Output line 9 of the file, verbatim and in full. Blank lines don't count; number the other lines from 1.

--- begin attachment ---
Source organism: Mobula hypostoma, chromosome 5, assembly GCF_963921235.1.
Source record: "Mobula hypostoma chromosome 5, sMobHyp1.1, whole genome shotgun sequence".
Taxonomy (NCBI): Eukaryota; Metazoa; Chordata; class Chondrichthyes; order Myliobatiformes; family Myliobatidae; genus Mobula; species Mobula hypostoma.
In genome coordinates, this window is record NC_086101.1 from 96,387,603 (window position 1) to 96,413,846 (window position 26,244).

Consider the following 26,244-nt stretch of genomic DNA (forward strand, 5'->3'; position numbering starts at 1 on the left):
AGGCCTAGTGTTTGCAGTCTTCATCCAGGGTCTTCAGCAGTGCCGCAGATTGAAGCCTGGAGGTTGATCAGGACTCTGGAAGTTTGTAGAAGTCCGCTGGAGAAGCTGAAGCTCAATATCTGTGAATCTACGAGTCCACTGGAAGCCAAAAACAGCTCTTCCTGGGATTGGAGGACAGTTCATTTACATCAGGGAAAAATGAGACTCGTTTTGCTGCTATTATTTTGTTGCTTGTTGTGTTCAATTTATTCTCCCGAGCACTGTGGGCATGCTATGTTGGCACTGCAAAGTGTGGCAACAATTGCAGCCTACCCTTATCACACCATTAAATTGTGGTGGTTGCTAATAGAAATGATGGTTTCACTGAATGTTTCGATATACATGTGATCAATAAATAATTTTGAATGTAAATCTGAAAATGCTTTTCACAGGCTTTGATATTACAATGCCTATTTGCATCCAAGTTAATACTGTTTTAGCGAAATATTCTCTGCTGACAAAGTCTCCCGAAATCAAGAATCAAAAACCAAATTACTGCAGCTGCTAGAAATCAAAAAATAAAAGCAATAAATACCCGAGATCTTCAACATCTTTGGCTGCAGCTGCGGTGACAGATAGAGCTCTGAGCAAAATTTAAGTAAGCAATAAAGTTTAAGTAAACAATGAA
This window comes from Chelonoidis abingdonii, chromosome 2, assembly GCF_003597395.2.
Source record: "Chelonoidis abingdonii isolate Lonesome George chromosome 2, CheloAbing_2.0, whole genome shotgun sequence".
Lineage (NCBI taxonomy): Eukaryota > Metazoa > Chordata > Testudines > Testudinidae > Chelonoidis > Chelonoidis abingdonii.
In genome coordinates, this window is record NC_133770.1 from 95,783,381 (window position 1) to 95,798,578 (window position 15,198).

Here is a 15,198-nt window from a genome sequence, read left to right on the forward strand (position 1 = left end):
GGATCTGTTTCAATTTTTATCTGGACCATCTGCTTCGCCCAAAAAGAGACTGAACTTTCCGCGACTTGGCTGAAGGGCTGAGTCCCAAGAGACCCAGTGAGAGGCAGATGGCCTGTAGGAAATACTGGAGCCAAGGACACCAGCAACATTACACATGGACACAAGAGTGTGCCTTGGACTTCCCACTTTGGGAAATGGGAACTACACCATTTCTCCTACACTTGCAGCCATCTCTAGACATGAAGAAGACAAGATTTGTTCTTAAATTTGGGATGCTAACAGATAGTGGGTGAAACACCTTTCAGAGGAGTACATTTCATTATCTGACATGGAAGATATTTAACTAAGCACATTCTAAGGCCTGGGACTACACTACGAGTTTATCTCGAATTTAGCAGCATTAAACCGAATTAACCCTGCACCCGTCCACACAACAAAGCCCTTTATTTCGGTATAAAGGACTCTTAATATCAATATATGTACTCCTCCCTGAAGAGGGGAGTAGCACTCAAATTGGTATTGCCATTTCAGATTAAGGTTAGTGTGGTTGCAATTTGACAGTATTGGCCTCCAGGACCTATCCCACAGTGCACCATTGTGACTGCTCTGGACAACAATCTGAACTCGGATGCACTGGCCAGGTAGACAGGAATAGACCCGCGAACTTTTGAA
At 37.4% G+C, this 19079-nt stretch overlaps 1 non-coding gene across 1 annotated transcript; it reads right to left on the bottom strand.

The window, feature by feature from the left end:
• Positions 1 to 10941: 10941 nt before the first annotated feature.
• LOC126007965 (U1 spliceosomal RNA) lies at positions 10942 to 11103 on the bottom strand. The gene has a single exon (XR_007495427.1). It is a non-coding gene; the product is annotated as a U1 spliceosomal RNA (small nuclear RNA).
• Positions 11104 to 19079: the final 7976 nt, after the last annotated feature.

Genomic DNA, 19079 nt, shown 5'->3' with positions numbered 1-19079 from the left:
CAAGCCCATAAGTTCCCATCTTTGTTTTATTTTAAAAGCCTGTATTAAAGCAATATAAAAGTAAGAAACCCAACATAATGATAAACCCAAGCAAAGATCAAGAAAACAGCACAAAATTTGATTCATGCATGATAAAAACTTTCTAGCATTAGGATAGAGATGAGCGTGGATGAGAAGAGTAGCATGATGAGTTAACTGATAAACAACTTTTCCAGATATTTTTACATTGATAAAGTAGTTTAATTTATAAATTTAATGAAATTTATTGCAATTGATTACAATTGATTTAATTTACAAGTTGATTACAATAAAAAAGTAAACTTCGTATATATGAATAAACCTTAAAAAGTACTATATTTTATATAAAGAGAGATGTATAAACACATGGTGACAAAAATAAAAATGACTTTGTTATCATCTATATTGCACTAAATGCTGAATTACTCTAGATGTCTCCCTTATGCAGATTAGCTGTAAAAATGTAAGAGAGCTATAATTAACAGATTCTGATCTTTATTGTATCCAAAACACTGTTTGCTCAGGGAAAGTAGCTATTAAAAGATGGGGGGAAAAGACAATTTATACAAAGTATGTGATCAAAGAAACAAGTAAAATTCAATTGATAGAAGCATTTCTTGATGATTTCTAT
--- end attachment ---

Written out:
Lineage (NCBI taxonomy): Eukaryota > Metazoa > Chordata > Testudines > Testudinidae > Chelonoidis > Chelonoidis abingdonii.